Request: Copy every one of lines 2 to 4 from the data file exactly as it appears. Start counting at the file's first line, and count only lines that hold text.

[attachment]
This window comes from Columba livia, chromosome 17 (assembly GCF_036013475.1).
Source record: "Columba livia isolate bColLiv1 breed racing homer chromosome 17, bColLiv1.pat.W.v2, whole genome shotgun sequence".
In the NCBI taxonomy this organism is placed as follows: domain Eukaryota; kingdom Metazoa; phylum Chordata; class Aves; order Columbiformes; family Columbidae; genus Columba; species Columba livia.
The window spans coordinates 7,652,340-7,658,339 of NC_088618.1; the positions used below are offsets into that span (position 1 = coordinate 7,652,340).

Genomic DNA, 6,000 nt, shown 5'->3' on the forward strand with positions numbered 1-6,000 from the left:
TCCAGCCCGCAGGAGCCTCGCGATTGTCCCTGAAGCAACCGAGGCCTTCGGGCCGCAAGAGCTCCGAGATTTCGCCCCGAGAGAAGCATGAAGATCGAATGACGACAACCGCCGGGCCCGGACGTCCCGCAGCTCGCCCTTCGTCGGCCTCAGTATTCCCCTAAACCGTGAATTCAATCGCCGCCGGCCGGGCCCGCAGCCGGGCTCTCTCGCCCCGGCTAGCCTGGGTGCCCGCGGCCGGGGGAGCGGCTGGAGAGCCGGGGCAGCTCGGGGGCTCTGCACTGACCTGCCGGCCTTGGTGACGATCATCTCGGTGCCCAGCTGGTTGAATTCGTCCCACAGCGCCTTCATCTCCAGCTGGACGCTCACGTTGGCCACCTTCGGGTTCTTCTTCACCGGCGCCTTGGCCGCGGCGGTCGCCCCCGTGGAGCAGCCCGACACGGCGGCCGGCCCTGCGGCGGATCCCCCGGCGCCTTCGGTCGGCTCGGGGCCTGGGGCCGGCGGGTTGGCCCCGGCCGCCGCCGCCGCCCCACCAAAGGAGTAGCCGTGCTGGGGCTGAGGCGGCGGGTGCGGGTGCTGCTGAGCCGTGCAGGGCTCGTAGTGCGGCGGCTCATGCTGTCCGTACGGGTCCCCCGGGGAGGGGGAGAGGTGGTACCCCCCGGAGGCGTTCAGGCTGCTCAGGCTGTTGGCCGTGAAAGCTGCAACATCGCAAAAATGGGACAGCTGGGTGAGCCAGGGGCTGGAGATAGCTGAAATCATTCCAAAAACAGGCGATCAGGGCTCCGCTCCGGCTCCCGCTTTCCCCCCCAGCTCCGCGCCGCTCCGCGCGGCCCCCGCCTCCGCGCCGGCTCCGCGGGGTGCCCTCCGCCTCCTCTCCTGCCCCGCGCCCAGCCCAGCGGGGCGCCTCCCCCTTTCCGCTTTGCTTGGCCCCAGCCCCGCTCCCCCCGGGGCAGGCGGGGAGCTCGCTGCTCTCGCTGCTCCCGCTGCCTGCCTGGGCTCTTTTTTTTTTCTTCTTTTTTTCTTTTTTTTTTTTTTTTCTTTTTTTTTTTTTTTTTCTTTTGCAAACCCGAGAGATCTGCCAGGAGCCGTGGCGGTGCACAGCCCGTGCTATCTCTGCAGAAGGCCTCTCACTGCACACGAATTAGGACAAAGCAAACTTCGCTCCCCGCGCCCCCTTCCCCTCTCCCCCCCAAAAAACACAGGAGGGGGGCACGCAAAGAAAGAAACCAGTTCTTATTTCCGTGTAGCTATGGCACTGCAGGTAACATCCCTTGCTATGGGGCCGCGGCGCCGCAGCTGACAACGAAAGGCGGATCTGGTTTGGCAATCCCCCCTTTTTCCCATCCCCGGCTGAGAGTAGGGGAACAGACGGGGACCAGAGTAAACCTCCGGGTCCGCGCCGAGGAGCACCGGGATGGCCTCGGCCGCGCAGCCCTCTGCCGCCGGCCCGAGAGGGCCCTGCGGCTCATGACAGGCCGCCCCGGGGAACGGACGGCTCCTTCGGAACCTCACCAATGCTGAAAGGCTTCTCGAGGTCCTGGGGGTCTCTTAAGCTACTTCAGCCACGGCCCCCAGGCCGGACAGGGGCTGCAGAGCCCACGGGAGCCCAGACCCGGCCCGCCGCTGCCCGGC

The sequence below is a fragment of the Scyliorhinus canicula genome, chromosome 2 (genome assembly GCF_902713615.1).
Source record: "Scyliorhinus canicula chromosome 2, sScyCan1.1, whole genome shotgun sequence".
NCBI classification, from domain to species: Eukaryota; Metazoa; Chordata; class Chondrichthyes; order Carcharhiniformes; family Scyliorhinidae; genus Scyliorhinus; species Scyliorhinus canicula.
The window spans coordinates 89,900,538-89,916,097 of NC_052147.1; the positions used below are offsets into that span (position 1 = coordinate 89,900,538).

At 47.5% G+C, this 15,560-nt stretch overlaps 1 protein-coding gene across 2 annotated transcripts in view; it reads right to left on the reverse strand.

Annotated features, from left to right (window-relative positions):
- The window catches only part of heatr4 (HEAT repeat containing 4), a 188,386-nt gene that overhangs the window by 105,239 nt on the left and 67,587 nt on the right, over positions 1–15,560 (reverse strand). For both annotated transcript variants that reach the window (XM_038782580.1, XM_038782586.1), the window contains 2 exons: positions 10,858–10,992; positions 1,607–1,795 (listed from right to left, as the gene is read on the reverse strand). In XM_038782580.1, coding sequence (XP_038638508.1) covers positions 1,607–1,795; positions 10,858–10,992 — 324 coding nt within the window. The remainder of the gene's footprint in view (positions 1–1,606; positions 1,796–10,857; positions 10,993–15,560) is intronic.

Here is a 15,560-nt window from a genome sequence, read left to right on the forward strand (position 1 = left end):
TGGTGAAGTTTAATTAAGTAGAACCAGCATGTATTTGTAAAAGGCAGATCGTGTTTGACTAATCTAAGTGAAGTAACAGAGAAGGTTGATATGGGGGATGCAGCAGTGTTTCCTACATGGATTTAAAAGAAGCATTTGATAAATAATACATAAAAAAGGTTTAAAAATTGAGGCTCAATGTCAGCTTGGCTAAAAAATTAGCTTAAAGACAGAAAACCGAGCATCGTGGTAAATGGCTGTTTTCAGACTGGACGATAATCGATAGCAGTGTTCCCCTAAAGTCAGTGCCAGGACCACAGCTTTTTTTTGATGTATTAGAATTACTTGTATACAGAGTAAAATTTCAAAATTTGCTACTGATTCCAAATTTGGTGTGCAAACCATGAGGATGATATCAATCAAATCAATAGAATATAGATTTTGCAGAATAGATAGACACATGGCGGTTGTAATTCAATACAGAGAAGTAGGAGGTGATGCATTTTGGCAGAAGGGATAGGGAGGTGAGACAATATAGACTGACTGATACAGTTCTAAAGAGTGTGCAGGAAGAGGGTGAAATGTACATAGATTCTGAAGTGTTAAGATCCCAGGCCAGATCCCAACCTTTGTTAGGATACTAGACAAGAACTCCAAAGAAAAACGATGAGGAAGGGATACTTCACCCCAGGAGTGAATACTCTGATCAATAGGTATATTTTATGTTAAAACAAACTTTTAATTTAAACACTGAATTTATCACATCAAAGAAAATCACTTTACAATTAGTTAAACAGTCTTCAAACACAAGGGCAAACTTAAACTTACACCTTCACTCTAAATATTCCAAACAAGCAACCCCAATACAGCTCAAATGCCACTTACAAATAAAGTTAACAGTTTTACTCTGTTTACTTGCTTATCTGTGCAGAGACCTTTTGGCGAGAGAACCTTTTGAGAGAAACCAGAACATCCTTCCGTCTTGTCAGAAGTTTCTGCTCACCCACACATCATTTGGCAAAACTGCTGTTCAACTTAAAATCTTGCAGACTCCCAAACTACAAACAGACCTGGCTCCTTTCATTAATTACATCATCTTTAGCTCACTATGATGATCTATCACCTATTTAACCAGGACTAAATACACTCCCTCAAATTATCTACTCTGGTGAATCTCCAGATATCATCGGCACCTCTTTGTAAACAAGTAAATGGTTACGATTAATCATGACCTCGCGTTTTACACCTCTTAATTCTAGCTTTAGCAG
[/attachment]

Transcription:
Source record: "Columba livia isolate bColLiv1 breed racing homer chromosome 17, bColLiv1.pat.W.v2, whole genome shotgun sequence".
In the NCBI taxonomy this organism is placed as follows: domain Eukaryota; kingdom Metazoa; phylum Chordata; class Aves; order Columbiformes; family Columbidae; genus Columba; species Columba livia.
The window spans coordinates 7,652,340-7,658,339 of NC_088618.1; the positions used below are offsets into that span (position 1 = coordinate 7,652,340).